Although these amounts may vary according to the particular fabric chosen or according to the desired degree of antiwicking properties or flexibility, the antiwicking compositions of the subject invention typically are applied in amounts ranging from about 1.5 to about 5.0, preferably from about 2.0 to about 4.0 ounce/yard2 add-on weight. They may be applied to the fabric by methods well known for applying conventional antiwicking agents, e.g., saturating the fabric, squeezing out the excess, and drying the saturated fabric. Drying typically will be conducted at elevated temperatures, e.g., from about 525° to about 550° F., and preferably is accompanied by the application of pressure, e.g., calendaring the treated fabric.
The invention will be described further by reference to the following example. It is not intended to limit the scope of the invention; rather, it is presented merely to facilitate the practice of the invention by those of ordinary skill in the art and to further disclose the inventor's best mode of doing so.
Repellency-wicking may be measured by a standard industry test in which drop of a challenge fluid is placed on a test sample and the diameter of the drop, if it remains intact, is measured after fixed time intervals. A spun-laced Nomex/Kevlar polyaramid blend fabric, Product No. E-89, available from Du Pont, untreated and treated with two antiwicking compositions, is evaluated under such procedures. The first antiwicking composition comprises a Teflon FEP-120 dispersion, available from Du Pont and containing about 5-7 wt% mixed anionic and non-ionic dispersants/wetting agents, which is diluted with deionized water to reduce the FEP conent to about 5 wt%. The second antiwicking composition comprises a diluted mixture of FC-824 PFE dispersion, available from 3-M Company, and FEP-120 dispersion. More particularly, it comprises 5 wt% PFE, 5 wt% FEP, 1 wt% iosopropylalcohol, and the balance deionized water.
The results of such evaluation will be as set forth below in Table I:
TABLE I______________________________________ Initial Drop Size Drop Drop After Size After Challenge Size 1 minute 10 minutesSample Fluid (mm) (mm) (mm)______________________________________Untreated fabric water 5.0 6.0 7.0Untreated fabric kerosene wets wets wetsUntreated fabric alcohol wets wets wetsFabric Treated water 5.0 5.0 5.0with Comp. No. 1Fabric Treated kerosene 4.5 5.0 5.0with Comp. No. 1Fabric Treated alcohol 3.0 wets wetswith Comp. No. 2Fabric Treated water 5.0 5.0 6.0with Comp. No. 2Fabric Treated kerosene 4.0 4.0 4.0with Comp. No. 1Fabric Treated alcohol 2.5 3.0 8.0with Comp. No. 2______________________________________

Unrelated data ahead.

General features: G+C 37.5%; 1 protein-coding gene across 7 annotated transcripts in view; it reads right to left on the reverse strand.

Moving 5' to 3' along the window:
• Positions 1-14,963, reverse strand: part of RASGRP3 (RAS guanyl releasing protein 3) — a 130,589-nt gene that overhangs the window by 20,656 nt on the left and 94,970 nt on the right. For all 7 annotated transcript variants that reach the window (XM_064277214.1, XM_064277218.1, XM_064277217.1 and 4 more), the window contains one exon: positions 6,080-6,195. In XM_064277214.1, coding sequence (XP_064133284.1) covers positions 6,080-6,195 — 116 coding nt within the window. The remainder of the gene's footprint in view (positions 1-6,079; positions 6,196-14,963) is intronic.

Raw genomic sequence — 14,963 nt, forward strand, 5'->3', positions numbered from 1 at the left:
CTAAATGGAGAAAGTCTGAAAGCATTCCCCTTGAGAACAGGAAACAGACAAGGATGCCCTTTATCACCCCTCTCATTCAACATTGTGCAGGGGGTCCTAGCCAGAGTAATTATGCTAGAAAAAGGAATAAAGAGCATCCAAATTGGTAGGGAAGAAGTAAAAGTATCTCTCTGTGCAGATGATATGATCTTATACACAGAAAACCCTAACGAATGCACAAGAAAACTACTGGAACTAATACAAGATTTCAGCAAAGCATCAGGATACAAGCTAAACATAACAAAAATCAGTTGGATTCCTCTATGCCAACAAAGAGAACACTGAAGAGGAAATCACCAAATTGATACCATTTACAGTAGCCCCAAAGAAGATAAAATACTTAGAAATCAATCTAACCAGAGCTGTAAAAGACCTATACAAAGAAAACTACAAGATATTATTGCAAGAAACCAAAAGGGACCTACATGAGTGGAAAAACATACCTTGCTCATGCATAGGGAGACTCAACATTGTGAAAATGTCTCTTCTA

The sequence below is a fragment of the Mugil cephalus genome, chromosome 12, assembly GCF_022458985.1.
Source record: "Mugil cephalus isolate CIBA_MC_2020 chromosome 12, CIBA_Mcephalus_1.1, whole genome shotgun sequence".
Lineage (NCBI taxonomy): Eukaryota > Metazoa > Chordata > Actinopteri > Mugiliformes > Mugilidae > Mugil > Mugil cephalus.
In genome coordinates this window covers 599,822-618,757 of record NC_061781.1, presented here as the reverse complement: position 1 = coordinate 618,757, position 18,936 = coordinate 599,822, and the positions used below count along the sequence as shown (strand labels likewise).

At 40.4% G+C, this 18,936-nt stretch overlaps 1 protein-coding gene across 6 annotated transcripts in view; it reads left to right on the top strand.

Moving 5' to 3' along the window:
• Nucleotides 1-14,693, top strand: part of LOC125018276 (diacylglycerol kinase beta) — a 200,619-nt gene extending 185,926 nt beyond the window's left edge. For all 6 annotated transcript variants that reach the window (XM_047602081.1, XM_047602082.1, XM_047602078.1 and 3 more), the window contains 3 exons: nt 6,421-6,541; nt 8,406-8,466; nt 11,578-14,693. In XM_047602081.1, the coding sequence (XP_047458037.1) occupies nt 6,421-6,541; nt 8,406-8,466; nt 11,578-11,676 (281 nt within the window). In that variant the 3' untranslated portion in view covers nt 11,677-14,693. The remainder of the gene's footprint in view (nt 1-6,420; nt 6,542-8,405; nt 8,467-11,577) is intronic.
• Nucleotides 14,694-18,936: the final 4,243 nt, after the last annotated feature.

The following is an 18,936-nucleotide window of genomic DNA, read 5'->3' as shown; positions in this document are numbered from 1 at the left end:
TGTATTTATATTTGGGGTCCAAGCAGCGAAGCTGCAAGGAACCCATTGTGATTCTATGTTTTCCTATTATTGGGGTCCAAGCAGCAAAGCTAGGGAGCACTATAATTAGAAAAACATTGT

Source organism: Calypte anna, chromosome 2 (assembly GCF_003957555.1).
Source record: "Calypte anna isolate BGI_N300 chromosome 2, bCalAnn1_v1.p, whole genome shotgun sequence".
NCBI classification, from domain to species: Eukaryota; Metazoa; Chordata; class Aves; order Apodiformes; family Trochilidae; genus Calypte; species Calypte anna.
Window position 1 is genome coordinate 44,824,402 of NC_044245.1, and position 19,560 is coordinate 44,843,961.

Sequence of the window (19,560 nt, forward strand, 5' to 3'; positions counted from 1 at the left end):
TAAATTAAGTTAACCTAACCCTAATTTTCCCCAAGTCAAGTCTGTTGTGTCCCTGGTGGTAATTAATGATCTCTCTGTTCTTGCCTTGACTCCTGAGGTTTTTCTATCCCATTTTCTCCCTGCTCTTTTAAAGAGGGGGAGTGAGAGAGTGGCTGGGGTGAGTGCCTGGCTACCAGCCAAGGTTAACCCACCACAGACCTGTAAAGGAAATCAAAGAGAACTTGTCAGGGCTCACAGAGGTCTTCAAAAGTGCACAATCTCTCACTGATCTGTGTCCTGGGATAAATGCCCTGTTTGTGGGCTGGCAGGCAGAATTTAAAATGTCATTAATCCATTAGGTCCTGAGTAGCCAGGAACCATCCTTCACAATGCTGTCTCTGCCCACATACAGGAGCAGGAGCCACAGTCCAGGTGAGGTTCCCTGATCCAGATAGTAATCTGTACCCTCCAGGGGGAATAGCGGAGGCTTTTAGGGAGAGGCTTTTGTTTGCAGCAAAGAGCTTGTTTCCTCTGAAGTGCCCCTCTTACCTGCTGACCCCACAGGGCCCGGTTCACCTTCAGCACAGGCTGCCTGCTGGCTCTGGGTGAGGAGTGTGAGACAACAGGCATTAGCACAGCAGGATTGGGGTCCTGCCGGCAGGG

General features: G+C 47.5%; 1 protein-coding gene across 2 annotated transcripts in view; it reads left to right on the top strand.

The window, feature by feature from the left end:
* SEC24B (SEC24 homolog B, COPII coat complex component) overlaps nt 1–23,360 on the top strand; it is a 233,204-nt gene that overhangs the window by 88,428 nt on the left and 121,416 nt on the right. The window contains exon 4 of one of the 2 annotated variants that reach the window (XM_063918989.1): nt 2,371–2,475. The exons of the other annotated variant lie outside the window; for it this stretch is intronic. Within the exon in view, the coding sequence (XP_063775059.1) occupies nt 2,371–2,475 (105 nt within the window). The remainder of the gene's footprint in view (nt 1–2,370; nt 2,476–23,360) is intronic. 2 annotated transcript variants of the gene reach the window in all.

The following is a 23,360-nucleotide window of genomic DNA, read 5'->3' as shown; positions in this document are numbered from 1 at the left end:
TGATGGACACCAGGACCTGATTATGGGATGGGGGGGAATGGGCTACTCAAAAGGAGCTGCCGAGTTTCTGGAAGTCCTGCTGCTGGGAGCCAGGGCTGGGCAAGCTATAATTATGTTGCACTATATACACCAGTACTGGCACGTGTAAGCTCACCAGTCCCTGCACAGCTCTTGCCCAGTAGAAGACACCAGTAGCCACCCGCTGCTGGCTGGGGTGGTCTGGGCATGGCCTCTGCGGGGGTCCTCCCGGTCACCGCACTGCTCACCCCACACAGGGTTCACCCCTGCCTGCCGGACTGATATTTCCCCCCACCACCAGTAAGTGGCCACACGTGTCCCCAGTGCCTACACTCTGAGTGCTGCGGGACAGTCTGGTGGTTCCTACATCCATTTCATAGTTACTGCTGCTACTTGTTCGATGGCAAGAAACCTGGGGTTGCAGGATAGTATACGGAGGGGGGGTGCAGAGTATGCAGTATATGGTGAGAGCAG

Such results will show the more universal resistance to wicking exhibited by fabrics treated with the novel compositions as compared to untreated fabrics and those treated with other compositions.
As noted above, this invention has been disclosed and discussed primarily in terms of specific embodiments thereof, but is not intended to be limited thereto. Other modifications and embodiments will be apparent to the worker in the art.
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|2||"ScotchbanŽ Paper Protector FC-824" (98-0211-2096-3 (65.2) DPI) Product Literature.|
|3||"TeflonŽ 30" (E-50345) Product Literature.|
|4||"TeflonŽ 30B" (E-50344) Product Literature.|
|5||*||Du Pont Teflon Carpet Protector (E 35890) Product Literature.|
|6||*||Scotchban Paper Protector FC 824 (98 0211 2096 3 (65.2) DPI) Product Literature.|
|7||*||Teflon 30 (E 50345) Product Literature.|
|8||*||Teflon 30B (E 50344) Product Literature.|
|Citing Patent||Filing date||Publication date||Applicant||Title|
|US5792711 *||Jun 23, 1997||Aug 11, 1998||Porous Media Corporation||Antiwetting composition for fabrics and fibrous substrates|
|US5981614 *||Sep 13, 1996||Nov 9, 1999||Adiletta; Joseph G.||Hydrophobic-oleophobic fluoropolymer compositions|
|US6534300||Aug 10, 2000||Mar 18, 2003||Genzyme Glycobiology Research Institute, Inc.||Methods for producing highly phosphorylated lysosomal hydrolases|
|US6794010||Aug 5, 1999||Sep 21, 2004||Daikin Industries, Ltd.||Carpet, stainproofing agent for carpet and method for treating the carpet|
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|US20050019523 *||Aug 17, 2004||Jan 27, 2005||Daikin Industries, Ltd.||Carpet, stainproofing agent for carpet and method for treating the carpet|
|US20080040866 *||Aug 24, 2007||Feb 21, 2008||Optimer, Inc.||Textiles with High Water Release Rates and Methods for Making Same|
|WO1998041397A1 *||Mar 5, 1998||Sep 24, 1998||Porous Media Corporation||An antiwetting composition for fabrics and fibrous substrates|
|WO2011069941A1||Dec 6, 2010||Jun 16, 2011||Teijin Aramid B.V.||Use of core-shell particles for anti-wicking application of a yarn or fabric|
|U.S. Classification||442/169, 523/103, 524/379, 524/520, 525/200, 525/199|
|International Classification||D06M101/16, D06M15/256, D06M15/277, D06M101/34, D06M101/30, D06M101/36, D06M101/00, D06M15/263, D06M15/227|
|Cooperative Classification||Y10T442/2902, D06M15/277, D06M15/256, D06M15/263|
|European Classification||D06M15/256, D06M15/277, D06M15/263|
|Dec 9, 1987||AS||Assignment|
Owner name: PALL CORPORATION, A CORP. OF NY, NEW YORK
Free format text: ASSIGNMENT OF ASSIGNORS INTEREST.;ASSIGNOR:ADILETTA, JOSEPH G.;REEL/FRAME:005017/0110
Effective date: 19871207
|Mar 5, 1993||FPAY||Fee payment|
Year of fee payment: 4
|Mar 6, 1997||FPAY||Fee payment|
Year of fee payment: 8
|Apr 10, 2001||REMI||Maintenance fee reminder mailed|
|Sep 16, 2001||LAPS||Lapse for failure to pay maintenance fees|
|Nov 20, 2001||FP||Expired due to failure to pay maintenance fee|
Effective date: 20010919